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Thursday, March 27, 2014

Impossible to overstate how important info in this article is: Red Tape Rising: Five Years of Regulatory Expansion

Go to Heritage and read the whole thing.  Excerpts below (emphasis mine).


The Obama Administration is aggressively exploiting regulation to achieve its policy agenda, issuing 157 new major rules at a cost to Americans approaching $73 billion annually. In 2013 alone, the Administration imposed 26 new major rules. Although slightly below President Obama’s first-term annual average (33), it was still twice the annual average of his predecessor George W. Bush. And much more regulation is on the way, with another 125 major rules on the Administration’s to-do list, including dozens linked to the Dodd–Frank financial regulation law and the Patient Protection and Affordable Care Act, known as Obamacare. Reforms of the regulatory process are critically needed. Without decisive action, the costs of red tape will continue to grow, and the economy—and average Americans—will suffer.

Regulatory overreach by the executive branch is only part of the problem. Much of the red tape imposed over the past five years has been driven by vast and vaguely worded legislation, such as the misnamed Patient Protection and Affordable Care Act (Obamacare) and the Dodd–Frank financial-regulation law, in which Congress granted broad discretion to regulatory agencies. Doing so allows lawmakers to claim credit for “doing something” while evading blame for specific regulations.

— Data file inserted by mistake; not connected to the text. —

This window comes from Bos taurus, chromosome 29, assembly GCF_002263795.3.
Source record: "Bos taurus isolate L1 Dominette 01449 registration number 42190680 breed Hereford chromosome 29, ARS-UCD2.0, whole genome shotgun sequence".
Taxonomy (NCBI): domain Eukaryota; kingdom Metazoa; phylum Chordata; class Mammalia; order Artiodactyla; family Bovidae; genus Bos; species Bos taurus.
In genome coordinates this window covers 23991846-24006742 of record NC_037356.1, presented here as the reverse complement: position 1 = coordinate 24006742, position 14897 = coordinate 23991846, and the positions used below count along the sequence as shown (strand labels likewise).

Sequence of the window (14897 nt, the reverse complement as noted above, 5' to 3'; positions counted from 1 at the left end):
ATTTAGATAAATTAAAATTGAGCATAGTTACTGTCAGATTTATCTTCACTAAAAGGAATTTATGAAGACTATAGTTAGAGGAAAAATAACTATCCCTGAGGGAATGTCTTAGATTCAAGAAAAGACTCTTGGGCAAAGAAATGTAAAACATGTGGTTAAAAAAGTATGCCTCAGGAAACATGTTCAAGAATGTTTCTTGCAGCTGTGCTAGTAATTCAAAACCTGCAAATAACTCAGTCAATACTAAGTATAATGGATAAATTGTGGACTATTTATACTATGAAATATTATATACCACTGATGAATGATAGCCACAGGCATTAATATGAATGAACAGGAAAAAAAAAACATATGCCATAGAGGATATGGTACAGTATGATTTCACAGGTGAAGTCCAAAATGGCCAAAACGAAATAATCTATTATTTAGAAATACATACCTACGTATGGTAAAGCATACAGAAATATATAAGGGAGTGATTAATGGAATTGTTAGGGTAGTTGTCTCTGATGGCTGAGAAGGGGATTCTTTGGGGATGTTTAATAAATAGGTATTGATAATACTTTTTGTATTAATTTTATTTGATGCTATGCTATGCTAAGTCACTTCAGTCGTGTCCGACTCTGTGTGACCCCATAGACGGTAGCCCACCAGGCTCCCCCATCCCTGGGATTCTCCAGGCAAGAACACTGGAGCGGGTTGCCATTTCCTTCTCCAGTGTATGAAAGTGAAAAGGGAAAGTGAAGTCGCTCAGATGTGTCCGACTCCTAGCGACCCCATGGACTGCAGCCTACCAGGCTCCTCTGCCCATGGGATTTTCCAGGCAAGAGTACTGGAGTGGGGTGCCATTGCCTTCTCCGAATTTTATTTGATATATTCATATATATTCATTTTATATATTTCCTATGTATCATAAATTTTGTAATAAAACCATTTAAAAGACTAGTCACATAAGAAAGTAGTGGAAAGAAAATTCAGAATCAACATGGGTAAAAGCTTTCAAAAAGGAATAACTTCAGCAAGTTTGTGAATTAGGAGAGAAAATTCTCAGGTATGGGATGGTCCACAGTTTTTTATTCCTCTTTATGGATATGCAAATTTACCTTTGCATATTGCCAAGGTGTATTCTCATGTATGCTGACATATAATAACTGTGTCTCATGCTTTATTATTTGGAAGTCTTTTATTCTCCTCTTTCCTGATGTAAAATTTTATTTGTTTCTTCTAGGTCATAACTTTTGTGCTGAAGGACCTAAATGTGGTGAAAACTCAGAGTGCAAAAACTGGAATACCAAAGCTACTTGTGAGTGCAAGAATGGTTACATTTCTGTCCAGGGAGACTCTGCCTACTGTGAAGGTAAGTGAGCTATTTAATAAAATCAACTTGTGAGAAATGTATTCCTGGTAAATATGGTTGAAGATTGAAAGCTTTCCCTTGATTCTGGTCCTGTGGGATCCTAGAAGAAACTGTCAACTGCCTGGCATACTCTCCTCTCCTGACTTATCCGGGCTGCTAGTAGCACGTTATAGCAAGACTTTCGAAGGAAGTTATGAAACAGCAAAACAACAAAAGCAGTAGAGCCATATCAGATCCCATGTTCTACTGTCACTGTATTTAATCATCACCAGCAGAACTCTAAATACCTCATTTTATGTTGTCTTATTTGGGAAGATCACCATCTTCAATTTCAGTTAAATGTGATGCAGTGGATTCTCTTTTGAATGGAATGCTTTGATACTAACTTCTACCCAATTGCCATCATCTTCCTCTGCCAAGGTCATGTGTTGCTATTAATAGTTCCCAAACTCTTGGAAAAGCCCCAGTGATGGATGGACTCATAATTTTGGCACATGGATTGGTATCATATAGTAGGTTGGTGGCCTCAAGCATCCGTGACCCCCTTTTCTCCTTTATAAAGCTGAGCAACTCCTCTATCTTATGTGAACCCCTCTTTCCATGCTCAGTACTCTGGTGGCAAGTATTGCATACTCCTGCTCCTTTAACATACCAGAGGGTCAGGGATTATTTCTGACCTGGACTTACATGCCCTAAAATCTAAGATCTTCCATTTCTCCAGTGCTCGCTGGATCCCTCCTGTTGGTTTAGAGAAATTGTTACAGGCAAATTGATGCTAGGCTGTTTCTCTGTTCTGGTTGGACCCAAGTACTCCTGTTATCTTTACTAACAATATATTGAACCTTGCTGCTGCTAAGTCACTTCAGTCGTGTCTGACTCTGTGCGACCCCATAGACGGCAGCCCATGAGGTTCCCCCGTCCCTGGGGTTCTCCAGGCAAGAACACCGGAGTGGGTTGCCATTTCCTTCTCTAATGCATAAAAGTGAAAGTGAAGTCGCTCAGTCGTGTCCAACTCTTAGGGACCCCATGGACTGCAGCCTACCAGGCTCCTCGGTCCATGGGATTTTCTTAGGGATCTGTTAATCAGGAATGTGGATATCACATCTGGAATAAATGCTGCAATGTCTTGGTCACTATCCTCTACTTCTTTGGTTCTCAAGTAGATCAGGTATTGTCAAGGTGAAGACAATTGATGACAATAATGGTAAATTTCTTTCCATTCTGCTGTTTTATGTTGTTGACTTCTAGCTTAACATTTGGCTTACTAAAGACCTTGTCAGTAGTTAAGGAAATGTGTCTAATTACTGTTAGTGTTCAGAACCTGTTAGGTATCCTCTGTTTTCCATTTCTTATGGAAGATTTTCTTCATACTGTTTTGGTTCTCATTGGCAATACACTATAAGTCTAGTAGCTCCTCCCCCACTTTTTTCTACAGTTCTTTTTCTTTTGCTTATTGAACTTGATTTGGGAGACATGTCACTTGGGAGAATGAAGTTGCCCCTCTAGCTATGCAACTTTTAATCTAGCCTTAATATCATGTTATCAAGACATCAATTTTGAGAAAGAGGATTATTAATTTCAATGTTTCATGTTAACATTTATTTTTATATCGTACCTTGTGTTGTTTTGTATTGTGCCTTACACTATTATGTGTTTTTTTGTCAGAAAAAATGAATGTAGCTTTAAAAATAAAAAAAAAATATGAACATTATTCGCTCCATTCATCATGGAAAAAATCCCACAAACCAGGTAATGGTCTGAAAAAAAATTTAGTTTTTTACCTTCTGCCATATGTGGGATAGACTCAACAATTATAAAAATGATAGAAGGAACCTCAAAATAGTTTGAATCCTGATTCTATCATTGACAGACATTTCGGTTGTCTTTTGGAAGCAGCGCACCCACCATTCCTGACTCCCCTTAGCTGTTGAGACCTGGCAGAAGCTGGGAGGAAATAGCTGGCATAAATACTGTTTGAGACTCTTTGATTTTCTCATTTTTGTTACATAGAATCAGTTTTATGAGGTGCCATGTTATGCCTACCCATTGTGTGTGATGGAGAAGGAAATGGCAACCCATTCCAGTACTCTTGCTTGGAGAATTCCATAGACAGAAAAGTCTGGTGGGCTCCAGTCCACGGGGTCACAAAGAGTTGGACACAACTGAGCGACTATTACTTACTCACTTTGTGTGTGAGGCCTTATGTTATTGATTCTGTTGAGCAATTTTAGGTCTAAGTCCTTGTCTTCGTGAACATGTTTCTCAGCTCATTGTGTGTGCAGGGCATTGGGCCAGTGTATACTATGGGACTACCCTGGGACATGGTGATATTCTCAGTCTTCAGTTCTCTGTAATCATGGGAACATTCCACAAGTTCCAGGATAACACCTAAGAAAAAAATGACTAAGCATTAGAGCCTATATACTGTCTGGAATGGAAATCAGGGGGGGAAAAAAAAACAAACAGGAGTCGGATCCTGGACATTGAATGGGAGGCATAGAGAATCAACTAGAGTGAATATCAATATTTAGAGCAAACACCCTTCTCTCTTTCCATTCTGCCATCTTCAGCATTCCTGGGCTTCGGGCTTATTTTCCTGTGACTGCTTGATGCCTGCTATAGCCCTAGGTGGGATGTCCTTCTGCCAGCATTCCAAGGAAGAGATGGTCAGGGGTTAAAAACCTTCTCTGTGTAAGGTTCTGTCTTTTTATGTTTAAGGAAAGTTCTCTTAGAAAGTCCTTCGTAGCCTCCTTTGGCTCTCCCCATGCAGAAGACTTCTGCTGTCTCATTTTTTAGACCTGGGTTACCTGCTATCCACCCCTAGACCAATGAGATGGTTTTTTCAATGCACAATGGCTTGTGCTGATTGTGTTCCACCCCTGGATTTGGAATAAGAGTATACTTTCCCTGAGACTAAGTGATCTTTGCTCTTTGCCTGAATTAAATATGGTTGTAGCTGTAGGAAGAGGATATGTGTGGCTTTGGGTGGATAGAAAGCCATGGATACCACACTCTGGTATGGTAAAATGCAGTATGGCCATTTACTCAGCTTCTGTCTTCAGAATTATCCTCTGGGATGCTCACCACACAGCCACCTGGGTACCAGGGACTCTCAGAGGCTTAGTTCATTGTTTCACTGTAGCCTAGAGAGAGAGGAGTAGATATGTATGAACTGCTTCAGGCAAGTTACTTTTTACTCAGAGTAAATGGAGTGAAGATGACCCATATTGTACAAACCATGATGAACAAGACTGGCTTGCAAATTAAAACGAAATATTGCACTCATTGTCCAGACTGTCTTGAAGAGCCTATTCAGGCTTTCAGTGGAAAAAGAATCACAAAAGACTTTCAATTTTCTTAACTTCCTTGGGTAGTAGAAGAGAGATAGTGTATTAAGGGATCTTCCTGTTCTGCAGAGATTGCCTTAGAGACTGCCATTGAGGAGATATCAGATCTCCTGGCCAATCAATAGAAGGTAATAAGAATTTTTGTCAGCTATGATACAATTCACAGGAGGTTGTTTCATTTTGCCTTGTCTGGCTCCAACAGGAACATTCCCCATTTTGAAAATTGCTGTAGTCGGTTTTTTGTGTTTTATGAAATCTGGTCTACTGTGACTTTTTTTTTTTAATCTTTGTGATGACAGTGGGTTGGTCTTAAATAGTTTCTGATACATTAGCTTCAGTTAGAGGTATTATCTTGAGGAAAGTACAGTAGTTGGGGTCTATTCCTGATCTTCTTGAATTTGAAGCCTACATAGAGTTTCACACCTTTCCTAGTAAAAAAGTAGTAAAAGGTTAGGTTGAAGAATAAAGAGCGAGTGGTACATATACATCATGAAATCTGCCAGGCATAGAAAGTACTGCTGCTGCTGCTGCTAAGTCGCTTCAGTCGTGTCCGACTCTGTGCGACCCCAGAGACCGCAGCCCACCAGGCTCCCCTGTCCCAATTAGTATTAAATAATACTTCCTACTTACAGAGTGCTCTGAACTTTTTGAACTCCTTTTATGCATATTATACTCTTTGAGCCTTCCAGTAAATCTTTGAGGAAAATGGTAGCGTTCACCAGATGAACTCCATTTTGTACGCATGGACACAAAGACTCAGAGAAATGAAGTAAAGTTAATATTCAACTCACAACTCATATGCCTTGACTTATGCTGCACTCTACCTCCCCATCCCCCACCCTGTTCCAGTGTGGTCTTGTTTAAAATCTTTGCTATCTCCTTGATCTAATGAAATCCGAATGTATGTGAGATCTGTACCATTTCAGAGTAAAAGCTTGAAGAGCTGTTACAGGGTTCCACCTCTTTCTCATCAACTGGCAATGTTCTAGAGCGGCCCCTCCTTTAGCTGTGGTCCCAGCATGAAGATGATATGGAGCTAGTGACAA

There are many more regulations to come—agencies have identified 125 additional major rules they intend to work on this year, including dozens linked to Dodd–Frank and Obamacare.

Reforms of the regulatory process are critically needed. Among these: congressional approval before any new major regulation takes effect; analyses of the regulatory consequences of all proposed legislation before a vote is held; sunset deadlines in law for all major regulations; and review of independent agencies’ regulations, such as the Securities and Exchange Commission (SEC), in the White House regulatory review process.

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